Funk was an innovator. And that’s because he knew the business and what would fly. And that’s because he thought differently about the business he loved.
Funk Was Steeped In Wrestling
He grew up in a wrestling family. His father had a territory in Amarillo and Terry understood territories, what was needed, the business and making money; there is a comment about wrestling, old wrestling before the WWF changed things, about coming to a territory and lighting it up before leaving for another territory.
And that’s the way Terry Funk approached it, whether he was in a territory like Florida or whether he was working in one of the big two promotions, he made an impression to get the business up before leaving to do the same somewhere else – Terry Funk never was a company man, he was the wrestling business’ man and entirely his own.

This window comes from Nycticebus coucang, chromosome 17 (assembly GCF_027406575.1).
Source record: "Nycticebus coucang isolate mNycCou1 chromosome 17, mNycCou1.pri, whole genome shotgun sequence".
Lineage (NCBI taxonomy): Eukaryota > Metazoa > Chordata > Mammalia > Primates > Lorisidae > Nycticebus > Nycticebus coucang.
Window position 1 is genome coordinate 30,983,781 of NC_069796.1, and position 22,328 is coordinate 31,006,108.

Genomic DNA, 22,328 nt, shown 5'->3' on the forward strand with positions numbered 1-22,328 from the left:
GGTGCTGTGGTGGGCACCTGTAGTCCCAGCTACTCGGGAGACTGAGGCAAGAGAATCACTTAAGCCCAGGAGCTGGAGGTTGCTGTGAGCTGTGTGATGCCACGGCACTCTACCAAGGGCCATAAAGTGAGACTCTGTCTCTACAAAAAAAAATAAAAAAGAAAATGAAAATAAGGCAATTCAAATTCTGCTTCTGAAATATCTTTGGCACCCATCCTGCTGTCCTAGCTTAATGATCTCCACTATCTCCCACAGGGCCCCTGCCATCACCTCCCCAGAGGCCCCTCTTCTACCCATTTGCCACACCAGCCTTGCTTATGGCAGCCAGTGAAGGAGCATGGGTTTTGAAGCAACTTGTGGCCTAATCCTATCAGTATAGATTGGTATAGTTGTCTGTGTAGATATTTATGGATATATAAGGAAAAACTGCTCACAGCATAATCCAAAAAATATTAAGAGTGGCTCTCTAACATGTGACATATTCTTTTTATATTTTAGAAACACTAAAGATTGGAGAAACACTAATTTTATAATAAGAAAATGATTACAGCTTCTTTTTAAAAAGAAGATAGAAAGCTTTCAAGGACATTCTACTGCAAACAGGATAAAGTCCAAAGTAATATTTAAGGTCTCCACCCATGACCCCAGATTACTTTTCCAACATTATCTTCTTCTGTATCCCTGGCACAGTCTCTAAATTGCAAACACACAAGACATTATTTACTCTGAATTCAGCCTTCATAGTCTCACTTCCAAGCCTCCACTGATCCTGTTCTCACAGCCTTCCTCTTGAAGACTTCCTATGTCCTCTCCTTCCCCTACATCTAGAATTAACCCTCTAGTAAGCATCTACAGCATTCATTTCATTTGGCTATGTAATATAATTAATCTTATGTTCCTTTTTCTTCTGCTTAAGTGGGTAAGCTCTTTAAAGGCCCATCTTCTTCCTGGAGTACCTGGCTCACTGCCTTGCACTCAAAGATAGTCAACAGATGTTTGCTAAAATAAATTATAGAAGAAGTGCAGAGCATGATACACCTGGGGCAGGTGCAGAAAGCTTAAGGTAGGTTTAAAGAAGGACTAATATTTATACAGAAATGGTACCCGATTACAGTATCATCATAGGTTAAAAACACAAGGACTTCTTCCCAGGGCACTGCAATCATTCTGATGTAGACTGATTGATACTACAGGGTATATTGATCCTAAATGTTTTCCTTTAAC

As The New York Times said;
‘Many of his highlight reels show him a bloodied mess, his long wet hair slicked back and his face bleeding from some kind of punch, kick or chair shot. He did not have the chiseled six-pack build typically expected of a professional wrestler. But his frame was wide, his grappling of opponents was precise, and he displayed a barbaric creativity inside the ring that earned him the respect of his peers.’
Storytelling. There’s that word again. Funk could do it, he could surprise and have fun but always served the business.
Allow me to give you an apposite example. I’m watching ECW before it was Extreme, when it was Eastern Championship Wrestling, from 1993 and Terry Funk is a part of it – to have a wrestling icon as part of their fledgling promotion I remember being a big deal.